Devise workaround for how infinite types prevent closed type family reduction
Suppose we have
data a :+: b type family Inj x y where Inj a a = True Inj b (b :+: c) = False
When we try to reduce
Inj f (f :+: g), it looks like we should just use the second equation. Instead, we fail to reduce. This is because GHC is worried about the possibility of the first equation firing, in the event that
f ~ (f :+: g). This fact can happen only if
f is infinitely large. On the surface, this seems impossible, but shenanigans in this area can cause
unsafeCoerce. See #8162 (closed).
I don't see an easy way to fix this, but the fact that GHC can't cope (well) with this example tells me something is wrong. Here is one idea of how to proceed:
If we somehow ensure at reduction time that
f is finite, we're OK. If we need finiteness in terms, we use
deepseq. Can we do this in types? I tentatively say "yes".
Imagine the following type family:
type family Seq (x :: a) (y :: b) :: b type instance Seq True y = y type instance Seq False y = y
To reduce, say,
5, we'd need to know concretely what
b is. We can then build
Deepseq similarly to how
deepseq at the term level works.
The closed type family mechanism could then detect cases like
Inj, where the whole infinite-type thing is causing trouble. (I conjecture that detecting this is not hard, as there's a specific line in the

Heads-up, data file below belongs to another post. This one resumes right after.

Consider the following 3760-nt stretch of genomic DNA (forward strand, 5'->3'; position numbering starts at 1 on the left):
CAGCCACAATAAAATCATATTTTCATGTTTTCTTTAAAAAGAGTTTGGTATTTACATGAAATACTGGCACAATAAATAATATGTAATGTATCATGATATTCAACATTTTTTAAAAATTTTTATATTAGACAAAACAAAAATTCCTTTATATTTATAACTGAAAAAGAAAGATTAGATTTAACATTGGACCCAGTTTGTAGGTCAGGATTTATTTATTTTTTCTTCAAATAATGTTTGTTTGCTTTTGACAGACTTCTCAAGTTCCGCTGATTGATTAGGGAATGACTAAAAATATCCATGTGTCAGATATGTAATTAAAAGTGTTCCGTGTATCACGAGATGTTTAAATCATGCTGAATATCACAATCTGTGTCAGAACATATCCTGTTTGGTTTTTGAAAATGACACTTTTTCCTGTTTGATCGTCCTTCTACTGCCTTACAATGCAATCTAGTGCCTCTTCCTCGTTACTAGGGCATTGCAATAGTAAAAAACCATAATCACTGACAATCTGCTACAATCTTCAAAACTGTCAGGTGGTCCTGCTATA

Unify module that triggers in the worry-about-infinite-types case.) In the case of
Inj, something like
Inj f (f :+: g) would reduce to
False. Note that the call to
Seq wouldn't be written in the closed type family definition, but would be inserted during reduction as appropriate.
This solution is ugly. And it requires magic to define
Seq in types (we need an instance for every type!) and weird magic in closed type family reduction. The definition of
Deepseq might also benefit from being magical. It would be annoying to explain to users, but no more so than the current crazy story. In general, I don't like this idea much, but I do think it would work.
In any case, this ticket is mainly to serve as a placeholder for any future thoughts in this direction. It's quite annoying to have the specter of infinite types cripple otherwise-sensible closed type families.